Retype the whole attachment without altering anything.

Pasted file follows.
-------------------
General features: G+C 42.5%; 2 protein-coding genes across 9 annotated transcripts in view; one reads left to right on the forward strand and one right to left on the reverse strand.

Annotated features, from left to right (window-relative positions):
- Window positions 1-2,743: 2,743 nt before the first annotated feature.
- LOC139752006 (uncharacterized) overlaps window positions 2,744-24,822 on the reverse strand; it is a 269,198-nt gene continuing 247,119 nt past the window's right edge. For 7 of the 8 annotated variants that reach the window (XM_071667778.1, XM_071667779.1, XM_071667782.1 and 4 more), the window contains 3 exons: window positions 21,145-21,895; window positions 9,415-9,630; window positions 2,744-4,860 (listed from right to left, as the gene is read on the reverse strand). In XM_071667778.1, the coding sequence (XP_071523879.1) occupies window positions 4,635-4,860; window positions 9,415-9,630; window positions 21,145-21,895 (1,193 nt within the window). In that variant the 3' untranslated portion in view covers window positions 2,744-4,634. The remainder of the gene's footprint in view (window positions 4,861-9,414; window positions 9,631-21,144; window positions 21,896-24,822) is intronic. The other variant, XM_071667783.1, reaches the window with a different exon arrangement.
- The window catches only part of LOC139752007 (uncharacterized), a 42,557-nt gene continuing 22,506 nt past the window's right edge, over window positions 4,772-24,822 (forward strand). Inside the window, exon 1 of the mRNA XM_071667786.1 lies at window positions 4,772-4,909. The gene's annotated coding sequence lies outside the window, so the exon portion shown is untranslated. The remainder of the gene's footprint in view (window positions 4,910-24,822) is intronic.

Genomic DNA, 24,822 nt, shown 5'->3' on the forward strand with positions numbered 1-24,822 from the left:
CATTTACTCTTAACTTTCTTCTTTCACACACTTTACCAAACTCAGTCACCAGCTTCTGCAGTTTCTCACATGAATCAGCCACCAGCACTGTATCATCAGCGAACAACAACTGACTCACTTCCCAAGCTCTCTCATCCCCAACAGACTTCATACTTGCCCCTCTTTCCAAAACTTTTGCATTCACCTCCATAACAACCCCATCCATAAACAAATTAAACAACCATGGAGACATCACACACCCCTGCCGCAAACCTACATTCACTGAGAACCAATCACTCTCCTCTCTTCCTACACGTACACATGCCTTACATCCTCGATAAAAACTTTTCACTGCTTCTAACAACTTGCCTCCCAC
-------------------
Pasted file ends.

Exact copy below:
General features: G+C 42.5%; 2 protein-coding genes across 9 annotated transcripts in view; one reads left to right on the forward strand and one right to left on the reverse strand.

Annotated features, from left to right (window-relative positions):
- Window positions 1-2,743: 2,743 nt before the first annotated feature.
- LOC139752006 (uncharacterized) overlaps window positions 2,744-24,822 on the reverse strand; it is a 269,198-nt gene continuing 247,119 nt past the window's right edge. For 7 of the 8 annotated variants that reach the window (XM_071667778.1, XM_071667779.1, XM_071667782.1 and 4 more), the window contains 3 exons: window positions 21,145-21,895; window positions 9,415-9,630; window positions 2,744-4,860 (listed from right to left, as the gene is read on the reverse strand). In XM_071667778.1, the coding sequence (XP_071523879.1) occupies window positions 4,635-4,860; window positions 9,415-9,630; window positions 21,145-21,895 (1,193 nt within the window). In that variant the 3' untranslated portion in view covers window positions 2,744-4,634. The remainder of the gene's footprint in view (window positions 4,861-9,414; window positions 9,631-21,144; window positions 21,896-24,822) is intronic. The other variant, XM_071667783.1, reaches the window with a different exon arrangement.
- The window catches only part of LOC139752007 (uncharacterized), a 42,557-nt gene continuing 22,506 nt past the window's right edge, over window positions 4,772-24,822 (forward strand). Inside the window, exon 1 of the mRNA XM_071667786.1 lies at window positions 4,772-4,909. The gene's annotated coding sequence lies outside the window, so the exon portion shown is untranslated. The remainder of the gene's footprint in view (window positions 4,910-24,822) is intronic.

Genomic DNA, 24,822 nt, shown 5'->3' on the forward strand with positions numbered 1-24,822 from the left:
CATTTACTCTTAACTTTCTTCTTTCACACACTTTACCAAACTCAGTCACCAGCTTCTGCAGTTTCTCACATGAATCAGCCACCAGCACTGTATCATCAGCGAACAACAACTGACTCACTTCCCAAGCTCTCTCATCCCCAACAGACTTCATACTTGCCCCTCTTTCCAAAACTTTTGCATTCACCTCCATAACAACCCCATCCATAAACAAATTAAACAACCATGGAGACATCACACACCCCTGCCGCAAACCTACATTCACTGAGAACCAATCACTCTCCTCTCTTCCTACACGTACACATGCCTTACATCCTCGATAAAAACTTTTCACTGCTTCTAACAACTTGCCTCCCAC